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Math Help - Notation for the nth Integral

  1. #1
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    Notation for the nth Integral

    If we want to represent the nth derivative of (ax+b)^m, then out of many we can write:

    \displaystyle f^{(n)}(x) = a^n(ax+b)^{m-n}\prod_{n=0}^{n-1}(m-n) (Lagrange's notation).


    \displaystyle \frac{d^ny}{dx^n} = a^n(ax+b)^{m-n}\prod_{n=0}^{n-1}(m-n) (Leibniz's notation).

    But what notation do we use for representing the reverse — that is, for the nth integral of the RHS?
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  2. #2
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    Is there in anything wrong/ambiguous about using \int f(x)\;{dx_{n}} for the nth integral of f(x)?


    [Got that idea from wikipedia article that says the multiple integration of a function in n variables,
    f(x_1, x_2, ..., x_n) , over a domain D is represented by \int \cdots \int_\mathbf{D}\;f(x_1,x_2,\ldots,x_n) \;\mathbf{d}x_1 \!\cdots\mathbf{d}x_n]
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  3. #3
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    You will also sometimes see D^n(f) for the nth derivative and D^{-n}(f) for the nth anti-derivative. Of course, D^0(f)= f. If you use f^{(n)}(x) for the nth derivative, you could use f^{(-n)}(x) for the nth anti-derivative.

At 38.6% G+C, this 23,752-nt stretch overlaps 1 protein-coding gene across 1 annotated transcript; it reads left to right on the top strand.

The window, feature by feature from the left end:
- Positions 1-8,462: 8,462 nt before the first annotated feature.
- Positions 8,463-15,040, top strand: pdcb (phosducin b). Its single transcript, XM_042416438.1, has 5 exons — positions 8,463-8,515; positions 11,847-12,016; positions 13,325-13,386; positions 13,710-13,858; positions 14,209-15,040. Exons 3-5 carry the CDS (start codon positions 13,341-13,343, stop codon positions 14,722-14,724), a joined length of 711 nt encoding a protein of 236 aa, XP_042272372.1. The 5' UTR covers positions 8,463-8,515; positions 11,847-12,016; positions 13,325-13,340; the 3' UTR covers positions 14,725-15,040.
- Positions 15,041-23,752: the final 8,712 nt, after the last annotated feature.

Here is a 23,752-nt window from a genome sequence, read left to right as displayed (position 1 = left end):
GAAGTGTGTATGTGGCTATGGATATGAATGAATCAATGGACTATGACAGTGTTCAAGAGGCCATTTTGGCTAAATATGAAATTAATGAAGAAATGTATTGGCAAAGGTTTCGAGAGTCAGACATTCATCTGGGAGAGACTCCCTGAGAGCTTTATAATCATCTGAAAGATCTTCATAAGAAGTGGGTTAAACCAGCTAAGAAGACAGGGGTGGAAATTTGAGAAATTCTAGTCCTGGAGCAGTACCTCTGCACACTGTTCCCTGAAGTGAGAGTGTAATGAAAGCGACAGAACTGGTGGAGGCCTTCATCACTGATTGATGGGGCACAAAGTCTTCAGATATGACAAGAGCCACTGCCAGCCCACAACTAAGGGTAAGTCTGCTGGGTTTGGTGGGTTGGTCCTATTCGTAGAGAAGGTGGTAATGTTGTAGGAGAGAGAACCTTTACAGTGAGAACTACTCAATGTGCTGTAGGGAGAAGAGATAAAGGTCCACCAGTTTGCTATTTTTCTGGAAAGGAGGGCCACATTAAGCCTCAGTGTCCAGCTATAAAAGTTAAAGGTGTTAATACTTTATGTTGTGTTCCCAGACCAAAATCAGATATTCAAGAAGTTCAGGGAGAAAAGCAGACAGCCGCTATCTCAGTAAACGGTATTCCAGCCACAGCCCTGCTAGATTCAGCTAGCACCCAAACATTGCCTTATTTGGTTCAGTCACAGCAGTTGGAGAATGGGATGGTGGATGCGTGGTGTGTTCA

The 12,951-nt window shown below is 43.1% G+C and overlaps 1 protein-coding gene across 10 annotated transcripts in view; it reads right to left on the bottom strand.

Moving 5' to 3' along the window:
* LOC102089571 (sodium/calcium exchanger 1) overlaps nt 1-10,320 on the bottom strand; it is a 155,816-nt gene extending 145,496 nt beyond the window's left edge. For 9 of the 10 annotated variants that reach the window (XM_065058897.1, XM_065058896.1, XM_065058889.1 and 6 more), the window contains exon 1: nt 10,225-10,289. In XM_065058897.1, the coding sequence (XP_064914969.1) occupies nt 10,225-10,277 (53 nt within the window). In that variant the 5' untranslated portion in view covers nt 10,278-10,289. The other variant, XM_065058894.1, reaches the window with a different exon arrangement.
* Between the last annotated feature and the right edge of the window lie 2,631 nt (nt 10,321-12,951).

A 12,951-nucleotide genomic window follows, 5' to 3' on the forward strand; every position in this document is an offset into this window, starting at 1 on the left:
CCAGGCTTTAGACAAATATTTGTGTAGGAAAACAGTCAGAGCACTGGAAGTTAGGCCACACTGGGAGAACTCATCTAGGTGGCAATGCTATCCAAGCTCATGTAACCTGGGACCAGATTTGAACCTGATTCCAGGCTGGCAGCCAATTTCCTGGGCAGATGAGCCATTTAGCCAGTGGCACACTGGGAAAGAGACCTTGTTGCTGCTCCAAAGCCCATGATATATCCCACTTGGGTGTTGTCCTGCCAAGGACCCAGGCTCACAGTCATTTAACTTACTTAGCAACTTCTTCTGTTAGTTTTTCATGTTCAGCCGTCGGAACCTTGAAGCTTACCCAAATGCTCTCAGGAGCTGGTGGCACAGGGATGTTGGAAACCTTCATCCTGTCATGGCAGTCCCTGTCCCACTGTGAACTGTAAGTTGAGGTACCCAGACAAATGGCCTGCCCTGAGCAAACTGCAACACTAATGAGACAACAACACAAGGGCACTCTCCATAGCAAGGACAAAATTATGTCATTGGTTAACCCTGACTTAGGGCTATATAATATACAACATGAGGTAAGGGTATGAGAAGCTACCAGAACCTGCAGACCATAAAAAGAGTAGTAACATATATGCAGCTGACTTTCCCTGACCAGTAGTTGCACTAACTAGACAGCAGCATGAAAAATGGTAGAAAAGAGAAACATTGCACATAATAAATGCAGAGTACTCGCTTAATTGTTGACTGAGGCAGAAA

TheCoffeeMachine, wouldn't the form you give be likely to be confused with the integral with respect to the nth coordinate variable?
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  4. #4
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    Quote Originally Posted by TheCoffeeMachine View Post
    Is there in anything wrong/ambiguous about using \int f(x)\;{dx_{n}} for the nth integral of f(x)?


    [Got that idea from wikipedia article that says the multiple integration of a function in n variables,
    f(x_1, x_2, ..., x_n) , over a domain D is represented by \int \cdots \int_\mathbf{D}\;f(x_1,x_2,\ldots,x_n) \;\mathbf{d}x_1 \!\cdots\mathbf{d}x_n]
    Yes, because what you have written refers to integrating a vector function with respect to the nth component.
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